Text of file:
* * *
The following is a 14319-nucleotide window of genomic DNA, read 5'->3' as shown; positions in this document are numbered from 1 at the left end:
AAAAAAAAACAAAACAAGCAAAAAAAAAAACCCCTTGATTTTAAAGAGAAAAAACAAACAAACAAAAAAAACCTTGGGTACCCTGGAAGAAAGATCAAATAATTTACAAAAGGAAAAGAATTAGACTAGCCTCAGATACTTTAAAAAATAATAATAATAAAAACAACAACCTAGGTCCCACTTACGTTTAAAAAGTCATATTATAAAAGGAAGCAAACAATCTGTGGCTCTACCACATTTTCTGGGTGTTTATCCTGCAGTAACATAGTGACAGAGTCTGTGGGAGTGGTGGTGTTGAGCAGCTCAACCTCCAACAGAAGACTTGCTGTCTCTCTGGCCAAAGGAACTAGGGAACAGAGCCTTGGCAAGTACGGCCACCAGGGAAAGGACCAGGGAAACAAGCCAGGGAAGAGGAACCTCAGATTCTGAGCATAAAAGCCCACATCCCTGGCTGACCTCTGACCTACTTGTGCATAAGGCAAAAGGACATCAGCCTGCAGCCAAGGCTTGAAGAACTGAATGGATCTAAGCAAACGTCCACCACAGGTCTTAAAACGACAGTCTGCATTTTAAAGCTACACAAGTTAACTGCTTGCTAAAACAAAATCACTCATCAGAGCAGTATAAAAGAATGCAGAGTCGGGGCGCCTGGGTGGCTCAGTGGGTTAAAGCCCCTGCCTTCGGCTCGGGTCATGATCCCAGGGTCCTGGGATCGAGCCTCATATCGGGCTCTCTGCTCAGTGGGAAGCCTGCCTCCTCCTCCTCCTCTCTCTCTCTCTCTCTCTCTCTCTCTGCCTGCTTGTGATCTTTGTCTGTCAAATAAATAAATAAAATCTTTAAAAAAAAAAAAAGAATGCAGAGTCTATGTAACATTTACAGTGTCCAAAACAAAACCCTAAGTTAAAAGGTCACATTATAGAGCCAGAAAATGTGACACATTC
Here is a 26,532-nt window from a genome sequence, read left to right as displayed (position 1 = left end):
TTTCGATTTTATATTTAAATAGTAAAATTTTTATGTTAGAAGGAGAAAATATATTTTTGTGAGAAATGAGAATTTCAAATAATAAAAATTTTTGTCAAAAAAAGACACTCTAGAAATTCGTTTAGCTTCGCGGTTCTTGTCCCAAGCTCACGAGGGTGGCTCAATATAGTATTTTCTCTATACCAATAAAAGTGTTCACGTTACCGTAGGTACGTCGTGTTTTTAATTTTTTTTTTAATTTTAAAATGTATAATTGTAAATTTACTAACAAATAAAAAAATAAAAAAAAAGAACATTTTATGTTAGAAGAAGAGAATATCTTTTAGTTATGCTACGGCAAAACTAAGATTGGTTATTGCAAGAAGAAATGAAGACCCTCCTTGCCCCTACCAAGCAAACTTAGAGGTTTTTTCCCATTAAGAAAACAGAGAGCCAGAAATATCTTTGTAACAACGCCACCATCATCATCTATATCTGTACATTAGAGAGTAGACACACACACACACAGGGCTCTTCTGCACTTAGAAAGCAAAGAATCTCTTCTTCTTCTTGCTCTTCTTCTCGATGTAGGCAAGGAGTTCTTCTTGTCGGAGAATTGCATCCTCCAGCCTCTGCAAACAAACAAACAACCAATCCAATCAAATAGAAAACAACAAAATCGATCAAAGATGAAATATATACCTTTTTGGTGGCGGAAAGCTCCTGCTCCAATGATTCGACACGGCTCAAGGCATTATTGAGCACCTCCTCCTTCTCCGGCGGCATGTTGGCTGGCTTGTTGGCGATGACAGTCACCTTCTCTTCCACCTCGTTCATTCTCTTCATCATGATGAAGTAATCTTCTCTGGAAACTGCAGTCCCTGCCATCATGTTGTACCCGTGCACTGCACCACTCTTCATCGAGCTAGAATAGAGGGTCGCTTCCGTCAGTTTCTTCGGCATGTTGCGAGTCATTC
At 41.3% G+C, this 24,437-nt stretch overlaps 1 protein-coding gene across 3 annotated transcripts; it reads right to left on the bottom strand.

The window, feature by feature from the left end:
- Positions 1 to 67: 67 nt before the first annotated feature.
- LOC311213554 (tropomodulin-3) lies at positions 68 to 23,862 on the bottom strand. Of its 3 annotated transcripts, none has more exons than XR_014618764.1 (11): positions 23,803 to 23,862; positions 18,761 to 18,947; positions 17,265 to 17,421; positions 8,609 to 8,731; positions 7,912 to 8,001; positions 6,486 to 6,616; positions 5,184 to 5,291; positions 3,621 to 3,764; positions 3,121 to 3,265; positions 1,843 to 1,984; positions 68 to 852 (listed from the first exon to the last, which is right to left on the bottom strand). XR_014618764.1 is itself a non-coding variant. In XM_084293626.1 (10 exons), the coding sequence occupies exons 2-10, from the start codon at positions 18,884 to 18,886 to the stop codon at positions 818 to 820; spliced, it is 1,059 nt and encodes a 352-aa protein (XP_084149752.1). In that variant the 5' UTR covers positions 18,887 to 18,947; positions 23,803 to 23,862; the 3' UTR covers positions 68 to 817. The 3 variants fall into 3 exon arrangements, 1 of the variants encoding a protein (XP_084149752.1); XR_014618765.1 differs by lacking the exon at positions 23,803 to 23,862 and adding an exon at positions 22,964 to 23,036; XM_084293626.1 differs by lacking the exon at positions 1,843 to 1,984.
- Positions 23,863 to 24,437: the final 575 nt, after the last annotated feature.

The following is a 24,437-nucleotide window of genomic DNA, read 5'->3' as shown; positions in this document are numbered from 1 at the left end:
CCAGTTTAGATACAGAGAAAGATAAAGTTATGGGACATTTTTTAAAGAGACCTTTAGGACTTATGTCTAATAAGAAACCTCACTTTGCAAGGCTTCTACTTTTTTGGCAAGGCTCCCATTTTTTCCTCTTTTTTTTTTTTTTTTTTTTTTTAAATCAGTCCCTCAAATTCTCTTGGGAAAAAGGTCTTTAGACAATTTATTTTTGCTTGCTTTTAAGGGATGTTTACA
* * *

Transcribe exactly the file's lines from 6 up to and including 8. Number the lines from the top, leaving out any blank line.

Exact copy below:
The window, feature by feature from the left end:
- Positions 1 to 67: 67 nt before the first annotated feature.
- LOC311213554 (tropomodulin-3) lies at positions 68 to 23,862 on the bottom strand. Of its 3 annotated transcripts, none has more exons than XR_014618764.1 (11): positions 23,803 to 23,862; positions 18,761 to 18,947; positions 17,265 to 17,421; positions 8,609 to 8,731; positions 7,912 to 8,001; positions 6,486 to 6,616; positions 5,184 to 5,291; positions 3,621 to 3,764; positions 3,121 to 3,265; positions 1,843 to 1,984; positions 68 to 852 (listed from the first exon to the last, which is right to left on the bottom strand). XR_014618764.1 is itself a non-coding variant. In XM_084293626.1 (10 exons), the coding sequence occupies exons 2-10, from the start codon at positions 18,884 to 18,886 to the stop codon at positions 818 to 820; spliced, it is 1,059 nt and encodes a 352-aa protein (XP_084149752.1). In that variant the 5' UTR covers positions 18,887 to 18,947; positions 23,803 to 23,862; the 3' UTR covers positions 68 to 817. The 3 variants fall into 3 exon arrangements, 1 of the variants encoding a protein (XP_084149752.1); XR_014618765.1 differs by lacking the exon at positions 23,803 to 23,862 and adding an exon at positions 22,964 to 23,036; XM_084293626.1 differs by lacking the exon at positions 1,843 to 1,984.